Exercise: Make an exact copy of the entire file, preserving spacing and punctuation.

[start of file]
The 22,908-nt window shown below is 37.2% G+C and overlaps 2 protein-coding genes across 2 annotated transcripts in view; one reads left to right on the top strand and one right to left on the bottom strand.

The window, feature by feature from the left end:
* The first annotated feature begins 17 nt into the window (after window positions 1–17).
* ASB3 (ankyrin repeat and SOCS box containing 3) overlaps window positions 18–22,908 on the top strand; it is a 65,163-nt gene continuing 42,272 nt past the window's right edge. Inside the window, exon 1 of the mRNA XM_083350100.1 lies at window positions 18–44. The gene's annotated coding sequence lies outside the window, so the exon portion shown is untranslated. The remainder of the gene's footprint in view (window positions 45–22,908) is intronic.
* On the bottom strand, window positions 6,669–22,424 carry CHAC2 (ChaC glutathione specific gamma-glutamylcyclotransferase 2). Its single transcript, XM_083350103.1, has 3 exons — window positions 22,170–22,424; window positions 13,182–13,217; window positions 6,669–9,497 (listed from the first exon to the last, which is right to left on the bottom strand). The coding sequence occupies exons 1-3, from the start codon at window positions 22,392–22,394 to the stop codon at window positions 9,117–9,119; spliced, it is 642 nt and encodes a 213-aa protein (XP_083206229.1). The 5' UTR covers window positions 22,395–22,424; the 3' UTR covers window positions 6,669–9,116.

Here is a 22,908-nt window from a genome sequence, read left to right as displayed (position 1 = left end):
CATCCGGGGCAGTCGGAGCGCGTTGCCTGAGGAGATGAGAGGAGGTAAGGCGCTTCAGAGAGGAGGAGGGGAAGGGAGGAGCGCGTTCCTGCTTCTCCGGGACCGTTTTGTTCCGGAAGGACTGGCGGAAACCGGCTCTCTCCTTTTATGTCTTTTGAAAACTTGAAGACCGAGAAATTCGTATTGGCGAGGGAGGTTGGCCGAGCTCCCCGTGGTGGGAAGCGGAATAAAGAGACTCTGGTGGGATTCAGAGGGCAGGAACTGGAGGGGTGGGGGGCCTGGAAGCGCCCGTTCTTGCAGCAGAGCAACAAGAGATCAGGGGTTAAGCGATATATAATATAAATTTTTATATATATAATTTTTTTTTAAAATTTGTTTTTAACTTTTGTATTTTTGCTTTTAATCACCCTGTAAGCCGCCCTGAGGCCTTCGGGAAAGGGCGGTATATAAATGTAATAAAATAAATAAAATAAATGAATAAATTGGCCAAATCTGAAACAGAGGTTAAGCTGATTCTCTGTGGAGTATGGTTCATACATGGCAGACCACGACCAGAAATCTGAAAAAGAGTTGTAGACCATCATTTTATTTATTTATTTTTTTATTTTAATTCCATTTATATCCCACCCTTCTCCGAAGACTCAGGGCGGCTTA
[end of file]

The 22,908-nt window shown below is 37.2% G+C and overlaps 2 protein-coding genes across 2 annotated transcripts in view; one reads left to right on the top strand and one right to left on the bottom strand.

The window, feature by feature from the left end:
* The first annotated feature begins 17 nt into the window (after window positions 1–17).
* ASB3 (ankyrin repeat and SOCS box containing 3) overlaps window positions 18–22,908 on the top strand; it is a 65,163-nt gene continuing 42,272 nt past the window's right edge. Inside the window, exon 1 of the mRNA XM_083350100.1 lies at window positions 18–44. The gene's annotated coding sequence lies outside the window, so the exon portion shown is untranslated. The remainder of the gene's footprint in view (window positions 45–22,908) is intronic.
* On the bottom strand, window positions 6,669–22,424 carry CHAC2 (ChaC glutathione specific gamma-glutamylcyclotransferase 2). Its single transcript, XM_083350103.1, has 3 exons — window positions 22,170–22,424; window positions 13,182–13,217; window positions 6,669–9,497 (listed from the first exon to the last, which is right to left on the bottom strand). The coding sequence occupies exons 1-3, from the start codon at window positions 22,392–22,394 to the stop codon at window positions 9,117–9,119; spliced, it is 642 nt and encodes a 213-aa protein (XP_083206229.1). The 5' UTR covers window positions 22,395–22,424; the 3' UTR covers window positions 6,669–9,116.

Here is a 22,908-nt window from a genome sequence, read left to right as displayed (position 1 = left end):
CATCCGGGGCAGTCGGAGCGCGTTGCCTGAGGAGATGAGAGGAGGTAAGGCGCTTCAGAGAGGAGGAGGGGAAGGGAGGAGCGCGTTCCTGCTTCTCCGGGACCGTTTTGTTCCGGAAGGACTGGCGGAAACCGGCTCTCTCCTTTTATGTCTTTTGAAAACTTGAAGACCGAGAAATTCGTATTGGCGAGGGAGGTTGGCCGAGCTCCCCGTGGTGGGAAGCGGAATAAAGAGACTCTGGTGGGATTCAGAGGGCAGGAACTGGAGGGGTGGGGGGCCTGGAAGCGCCCGTTCTTGCAGCAGAGCAACAAGAGATCAGGGGTTAAGCGATATATAATATAAATTTTTATATATATAATTTTTTTTTAAAATTTGTTTTTAACTTTTGTATTTTTGCTTTTAATCACCCTGTAAGCCGCCCTGAGGCCTTCGGGAAAGGGCGGTATATAAATGTAATAAAATAAATAAAATAAATGAATAAATTGGCCAAATCTGAAACAGAGGTTAAGCTGATTCTCTGTGGAGTATGGTTCATACATGGCAGACCACGACCAGAAATCTGAAAAAGAGTTGTAGACCATCATTTTATTTATTTATTTTTTTATTTTAATTCCATTTATATCCCACCCTTCTCCGAAGACTCAGGGCGGCTTA